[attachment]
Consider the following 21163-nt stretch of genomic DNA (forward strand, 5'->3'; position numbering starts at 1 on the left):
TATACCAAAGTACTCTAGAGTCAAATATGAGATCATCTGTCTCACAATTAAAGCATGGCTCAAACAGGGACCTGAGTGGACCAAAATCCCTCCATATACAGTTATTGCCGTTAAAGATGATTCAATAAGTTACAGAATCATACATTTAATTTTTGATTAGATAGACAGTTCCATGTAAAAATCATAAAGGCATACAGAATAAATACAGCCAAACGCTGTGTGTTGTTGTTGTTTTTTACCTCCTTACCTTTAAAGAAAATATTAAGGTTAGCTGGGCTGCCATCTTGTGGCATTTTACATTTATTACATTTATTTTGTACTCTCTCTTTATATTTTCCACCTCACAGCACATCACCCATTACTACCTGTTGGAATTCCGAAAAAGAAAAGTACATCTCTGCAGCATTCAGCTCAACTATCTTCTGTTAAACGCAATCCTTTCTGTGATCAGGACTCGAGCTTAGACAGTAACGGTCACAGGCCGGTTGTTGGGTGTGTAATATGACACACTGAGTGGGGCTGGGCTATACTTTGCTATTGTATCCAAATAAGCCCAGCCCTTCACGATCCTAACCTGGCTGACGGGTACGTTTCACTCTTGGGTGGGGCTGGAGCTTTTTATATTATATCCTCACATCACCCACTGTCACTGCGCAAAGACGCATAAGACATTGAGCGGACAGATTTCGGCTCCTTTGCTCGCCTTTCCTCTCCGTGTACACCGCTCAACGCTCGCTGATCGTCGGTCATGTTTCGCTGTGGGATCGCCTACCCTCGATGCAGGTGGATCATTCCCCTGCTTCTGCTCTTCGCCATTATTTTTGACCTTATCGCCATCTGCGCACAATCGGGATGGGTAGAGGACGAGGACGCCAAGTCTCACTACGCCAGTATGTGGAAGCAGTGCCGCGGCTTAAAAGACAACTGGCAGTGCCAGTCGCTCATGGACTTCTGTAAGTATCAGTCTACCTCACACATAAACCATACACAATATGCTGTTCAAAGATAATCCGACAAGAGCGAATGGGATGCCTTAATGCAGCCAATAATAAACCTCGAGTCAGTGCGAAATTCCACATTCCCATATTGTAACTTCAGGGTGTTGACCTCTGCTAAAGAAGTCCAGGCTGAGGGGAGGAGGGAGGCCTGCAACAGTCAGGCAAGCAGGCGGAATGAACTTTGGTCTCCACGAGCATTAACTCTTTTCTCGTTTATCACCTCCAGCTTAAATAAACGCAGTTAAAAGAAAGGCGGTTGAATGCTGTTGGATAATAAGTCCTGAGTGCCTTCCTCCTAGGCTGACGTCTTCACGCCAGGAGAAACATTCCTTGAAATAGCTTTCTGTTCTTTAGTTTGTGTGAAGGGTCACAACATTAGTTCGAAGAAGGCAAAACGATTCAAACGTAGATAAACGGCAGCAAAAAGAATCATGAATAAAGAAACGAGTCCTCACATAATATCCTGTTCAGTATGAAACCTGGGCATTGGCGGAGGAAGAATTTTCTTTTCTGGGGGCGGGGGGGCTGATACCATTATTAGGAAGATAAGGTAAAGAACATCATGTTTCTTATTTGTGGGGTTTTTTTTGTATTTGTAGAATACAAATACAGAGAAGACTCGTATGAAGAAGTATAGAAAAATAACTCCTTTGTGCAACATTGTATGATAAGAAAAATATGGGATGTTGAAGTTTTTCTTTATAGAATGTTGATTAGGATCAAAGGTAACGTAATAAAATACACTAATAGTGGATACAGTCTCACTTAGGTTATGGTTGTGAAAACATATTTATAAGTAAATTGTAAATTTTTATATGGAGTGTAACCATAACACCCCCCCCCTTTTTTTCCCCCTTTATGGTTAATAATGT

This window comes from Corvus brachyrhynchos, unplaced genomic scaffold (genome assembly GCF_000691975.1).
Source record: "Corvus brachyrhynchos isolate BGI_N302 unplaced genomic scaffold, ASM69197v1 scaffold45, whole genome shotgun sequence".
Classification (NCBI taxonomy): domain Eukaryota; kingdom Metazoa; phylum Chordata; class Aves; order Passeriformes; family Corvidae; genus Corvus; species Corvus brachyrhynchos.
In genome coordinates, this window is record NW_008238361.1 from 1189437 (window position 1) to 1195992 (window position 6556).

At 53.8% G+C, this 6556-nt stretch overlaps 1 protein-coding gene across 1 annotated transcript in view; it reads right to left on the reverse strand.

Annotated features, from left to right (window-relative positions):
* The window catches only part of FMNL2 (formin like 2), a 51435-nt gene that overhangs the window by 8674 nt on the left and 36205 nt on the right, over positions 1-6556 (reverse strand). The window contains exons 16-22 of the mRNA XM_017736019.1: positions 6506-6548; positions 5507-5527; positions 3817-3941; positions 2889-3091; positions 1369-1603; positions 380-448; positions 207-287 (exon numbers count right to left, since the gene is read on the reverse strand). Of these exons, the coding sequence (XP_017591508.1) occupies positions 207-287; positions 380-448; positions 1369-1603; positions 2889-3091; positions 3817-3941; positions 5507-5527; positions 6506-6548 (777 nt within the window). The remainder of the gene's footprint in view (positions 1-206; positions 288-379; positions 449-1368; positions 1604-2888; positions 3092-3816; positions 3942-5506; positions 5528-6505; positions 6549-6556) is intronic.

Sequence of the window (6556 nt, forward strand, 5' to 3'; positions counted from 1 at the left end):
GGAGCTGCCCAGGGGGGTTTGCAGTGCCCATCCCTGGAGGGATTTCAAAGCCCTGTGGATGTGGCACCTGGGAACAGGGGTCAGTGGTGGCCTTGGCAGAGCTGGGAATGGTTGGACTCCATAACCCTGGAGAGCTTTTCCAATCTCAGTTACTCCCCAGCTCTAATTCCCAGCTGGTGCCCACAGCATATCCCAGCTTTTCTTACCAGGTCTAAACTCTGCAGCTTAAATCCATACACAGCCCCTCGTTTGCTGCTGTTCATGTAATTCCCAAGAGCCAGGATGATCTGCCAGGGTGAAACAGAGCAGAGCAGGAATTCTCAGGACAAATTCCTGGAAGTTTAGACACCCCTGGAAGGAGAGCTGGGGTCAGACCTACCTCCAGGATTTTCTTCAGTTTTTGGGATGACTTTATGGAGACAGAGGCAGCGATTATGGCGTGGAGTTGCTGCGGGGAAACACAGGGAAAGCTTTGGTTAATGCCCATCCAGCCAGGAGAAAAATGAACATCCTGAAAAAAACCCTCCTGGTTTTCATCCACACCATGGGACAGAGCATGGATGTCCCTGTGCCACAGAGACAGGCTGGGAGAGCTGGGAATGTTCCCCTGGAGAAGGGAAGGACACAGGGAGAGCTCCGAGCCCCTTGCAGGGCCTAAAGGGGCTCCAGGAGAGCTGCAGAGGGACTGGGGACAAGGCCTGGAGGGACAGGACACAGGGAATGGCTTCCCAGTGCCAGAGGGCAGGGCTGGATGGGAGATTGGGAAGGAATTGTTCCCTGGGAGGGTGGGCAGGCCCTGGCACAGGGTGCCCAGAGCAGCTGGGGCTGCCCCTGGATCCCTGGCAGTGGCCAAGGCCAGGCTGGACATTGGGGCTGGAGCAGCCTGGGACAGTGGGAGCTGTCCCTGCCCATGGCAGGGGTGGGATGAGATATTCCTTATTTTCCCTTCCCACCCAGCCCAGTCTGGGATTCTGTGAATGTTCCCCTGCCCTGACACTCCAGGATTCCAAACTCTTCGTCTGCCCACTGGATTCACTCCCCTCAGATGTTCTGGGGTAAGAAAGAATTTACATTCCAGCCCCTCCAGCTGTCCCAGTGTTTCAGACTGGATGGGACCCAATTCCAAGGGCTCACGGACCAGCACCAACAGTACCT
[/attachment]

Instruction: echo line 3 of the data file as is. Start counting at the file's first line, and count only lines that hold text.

This window comes from Corvus brachyrhynchos, unplaced genomic scaffold (genome assembly GCF_000691975.1).